posted by William Chodkowski on November 2, 2012 at 3:12 pm
Initial positive indications from officials regarding emergency management during Hurricane Sandy suggest that national resilience to unforeseen events has vastly improved, especially since 9/11 and Hurricane Katrina, two formative events in the homeland security discourse. Whether this improvement is due to formal federal reconfiguration, informal acknowledgment of the need to respond swiftly, strong executive leadership, or (likely) a combination of the aforementioned, Sandy likely cements the recognition of natural disaster response as a part of our collective domestic security.
As clean-up from Hurricane Sandy continues and the rebuilding process begins, our national response to the historic storm should be examined through the lens of governmental organization. Though many of the ground-level emergency personnel from FEMA, DoD, and state/local agencies would likely have made it to the scene in some capacity as part of a natural disaster response fifteen years ago, the coordinating mechanism has been jiggered considerably. This is a result of a targeted effort to expand our collective concept of homeland security to include personal security as discussed in American Security Project’s recently released Climate Security Report.
Expanding homeland security to all elements of safety provision beyond the traditional Westphalian state model described yesterday by ASP board member Lt. General Daniel Christman includes building national capacity to respond to a plethora of natural, technological, and economic threats in addition to defense from non-state actors. Whereas the defense and intelligence communities are largely tasked with preventative action against state and non-state aggressors, DHS’s range of duties includes both preventative and responsive action.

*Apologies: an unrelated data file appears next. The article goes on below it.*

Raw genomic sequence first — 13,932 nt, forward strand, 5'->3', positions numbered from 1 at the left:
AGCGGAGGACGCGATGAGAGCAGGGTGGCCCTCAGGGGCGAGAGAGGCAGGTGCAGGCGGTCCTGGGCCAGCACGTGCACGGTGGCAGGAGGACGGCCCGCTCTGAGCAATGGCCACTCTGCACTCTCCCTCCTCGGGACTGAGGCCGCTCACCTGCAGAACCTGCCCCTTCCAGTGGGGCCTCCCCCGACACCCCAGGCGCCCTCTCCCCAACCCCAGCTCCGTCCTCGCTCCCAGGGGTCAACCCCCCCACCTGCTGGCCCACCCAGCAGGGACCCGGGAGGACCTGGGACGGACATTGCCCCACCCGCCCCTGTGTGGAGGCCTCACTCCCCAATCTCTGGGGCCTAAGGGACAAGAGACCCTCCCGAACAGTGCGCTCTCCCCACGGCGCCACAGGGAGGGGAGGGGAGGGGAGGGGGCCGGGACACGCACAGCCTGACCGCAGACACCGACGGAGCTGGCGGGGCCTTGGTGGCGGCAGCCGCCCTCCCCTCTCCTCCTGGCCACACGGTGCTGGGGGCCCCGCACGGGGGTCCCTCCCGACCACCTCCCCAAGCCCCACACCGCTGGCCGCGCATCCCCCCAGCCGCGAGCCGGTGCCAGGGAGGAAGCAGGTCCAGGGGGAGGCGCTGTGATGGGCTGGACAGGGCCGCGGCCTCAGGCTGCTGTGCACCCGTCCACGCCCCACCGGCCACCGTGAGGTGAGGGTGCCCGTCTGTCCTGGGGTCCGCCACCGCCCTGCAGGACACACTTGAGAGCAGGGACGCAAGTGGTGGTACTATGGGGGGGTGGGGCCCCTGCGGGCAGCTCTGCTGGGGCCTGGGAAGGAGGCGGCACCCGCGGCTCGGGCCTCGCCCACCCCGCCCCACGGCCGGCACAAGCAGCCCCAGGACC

The evolution of homeland security to its current inclusive state has been a somewhat rocky process. Christopher Bellavita observes that simply establishing a cabinet-level department of that name hardly etched out a well-defined identity, especially among so many previously separate agencies. While the department’s early mission was more focused on the prevention of terrorism, the all-hazards definition of homeland security as presently en vogue began to take root later, around 2007. Even then, the all-hazards approach was not explicitly broadcast to the public by DHS. However, as the frequency of natural disasters – and the resulting need for emergency responses by governmental agencies – outpaced domestic terrorism at an exponential rate, the shift toward all-hazard response was solidified. Conveniently, the same infrastructure and process that exists to respond to a natural disaster could also be employed in the event of a far less probable terrorist or state attack upon the US homeland.
The response to Sandy demonstrates an effective transformation allowing FEMA to serve as the figurative head of the unified effort while DoD (including National Guard), Coast Guard, and state/local emergency responders and law enforcement serve as the functioning body parts. The enhanced coordination is likely a result of the institutionalization of DHS’s administrative function solidified after ten years of existence. The logistical and personnel capacity lacked by DHS is more than made up for by the supporting agencies and their willingness to take orders during an emergency response. Certainly at the state and local levels, responders hardly sit on their hands waiting for orders from FEMA, but the federal support function missing in New Orleans following Katrina is no longer cited as a shortcoming as we react to Sandy.
As the causal link between climate change and natural disaster frequency/intensity becomes more evident, Hurricane Sandy places a bulls-eye on that relationship. Scientific research alone may be insufficient to cause policy change, but public opinion acknowledging the effects of climate change should drive lawmakers’ accountability to ensure preparedness and enable agencies to mitigate the effects of natural disasters. As that process progresses, DHS (FEMA in particular) appears to have found solid footing in disaster planning and response as an accepted aspect of homeland security. The longstanding debate over whether FEMA – and its response mission – belongs in DHS becomes a moot point if an inclusive concept of homeland security is embraced through government agencies and the public, beyond the department. Sustained leadership and outreach should aim to widen the American definition of national security to the holistic range of challenges spanning from the environment to economics.